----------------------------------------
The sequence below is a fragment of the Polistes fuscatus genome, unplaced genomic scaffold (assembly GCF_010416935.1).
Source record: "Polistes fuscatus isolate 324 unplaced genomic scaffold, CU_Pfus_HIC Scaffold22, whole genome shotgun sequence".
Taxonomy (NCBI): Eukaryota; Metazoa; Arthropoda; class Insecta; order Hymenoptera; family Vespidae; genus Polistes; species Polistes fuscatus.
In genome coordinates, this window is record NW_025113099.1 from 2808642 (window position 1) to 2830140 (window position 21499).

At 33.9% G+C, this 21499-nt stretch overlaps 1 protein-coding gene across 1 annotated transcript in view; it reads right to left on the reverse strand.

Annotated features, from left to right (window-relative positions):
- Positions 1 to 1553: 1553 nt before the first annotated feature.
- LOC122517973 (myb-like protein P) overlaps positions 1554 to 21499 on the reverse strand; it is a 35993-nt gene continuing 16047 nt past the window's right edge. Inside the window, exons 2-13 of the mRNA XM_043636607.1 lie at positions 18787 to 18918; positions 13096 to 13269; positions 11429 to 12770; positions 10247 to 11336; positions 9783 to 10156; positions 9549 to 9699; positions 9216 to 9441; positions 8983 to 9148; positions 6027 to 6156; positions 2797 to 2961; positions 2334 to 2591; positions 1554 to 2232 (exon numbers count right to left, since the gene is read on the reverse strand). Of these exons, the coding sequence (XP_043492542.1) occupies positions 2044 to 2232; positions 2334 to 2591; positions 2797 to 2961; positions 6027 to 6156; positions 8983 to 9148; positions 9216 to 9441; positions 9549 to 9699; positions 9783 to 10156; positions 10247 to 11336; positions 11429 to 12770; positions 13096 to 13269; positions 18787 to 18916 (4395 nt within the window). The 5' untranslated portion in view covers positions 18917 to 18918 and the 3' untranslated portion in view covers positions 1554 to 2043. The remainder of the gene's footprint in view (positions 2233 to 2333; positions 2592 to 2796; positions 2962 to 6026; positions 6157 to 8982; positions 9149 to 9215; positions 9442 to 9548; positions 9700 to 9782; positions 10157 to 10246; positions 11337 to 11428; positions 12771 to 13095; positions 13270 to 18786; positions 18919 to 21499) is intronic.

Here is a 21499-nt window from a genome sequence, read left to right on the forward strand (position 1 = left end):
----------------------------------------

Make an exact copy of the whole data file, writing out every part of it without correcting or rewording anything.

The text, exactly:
The sequence below is a fragment of the Polistes fuscatus genome, unplaced genomic scaffold (assembly GCF_010416935.1).
Source record: "Polistes fuscatus isolate 324 unplaced genomic scaffold, CU_Pfus_HIC Scaffold22, whole genome shotgun sequence".
Taxonomy (NCBI): Eukaryota; Metazoa; Arthropoda; class Insecta; order Hymenoptera; family Vespidae; genus Polistes; species Polistes fuscatus.
In genome coordinates, this window is record NW_025113099.1 from 2808642 (window position 1) to 2830140 (window position 21499).

At 33.9% G+C, this 21499-nt stretch overlaps 1 protein-coding gene across 1 annotated transcript in view; it reads right to left on the reverse strand.

Annotated features, from left to right (window-relative positions):
- Positions 1 to 1553: 1553 nt before the first annotated feature.
- LOC122517973 (myb-like protein P) overlaps positions 1554 to 21499 on the reverse strand; it is a 35993-nt gene continuing 16047 nt past the window's right edge. Inside the window, exons 2-13 of the mRNA XM_043636607.1 lie at positions 18787 to 18918; positions 13096 to 13269; positions 11429 to 12770; positions 10247 to 11336; positions 9783 to 10156; positions 9549 to 9699; positions 9216 to 9441; positions 8983 to 9148; positions 6027 to 6156; positions 2797 to 2961; positions 2334 to 2591; positions 1554 to 2232 (exon numbers count right to left, since the gene is read on the reverse strand). Of these exons, the coding sequence (XP_043492542.1) occupies positions 2044 to 2232; positions 2334 to 2591; positions 2797 to 2961; positions 6027 to 6156; positions 8983 to 9148; positions 9216 to 9441; positions 9549 to 9699; positions 9783 to 10156; positions 10247 to 11336; positions 11429 to 12770; positions 13096 to 13269; positions 18787 to 18916 (4395 nt within the window). The 5' untranslated portion in view covers positions 18917 to 18918 and the 3' untranslated portion in view covers positions 1554 to 2043. The remainder of the gene's footprint in view (positions 2233 to 2333; positions 2592 to 2796; positions 2962 to 6026; positions 6157 to 8982; positions 9149 to 9215; positions 9442 to 9548; positions 9700 to 9782; positions 10157 to 10246; positions 11337 to 11428; positions 12771 to 13095; positions 13270 to 18786; positions 18919 to 21499) is intronic.

Here is a 21499-nt window from a genome sequence, read left to right on the forward strand (position 1 = left end):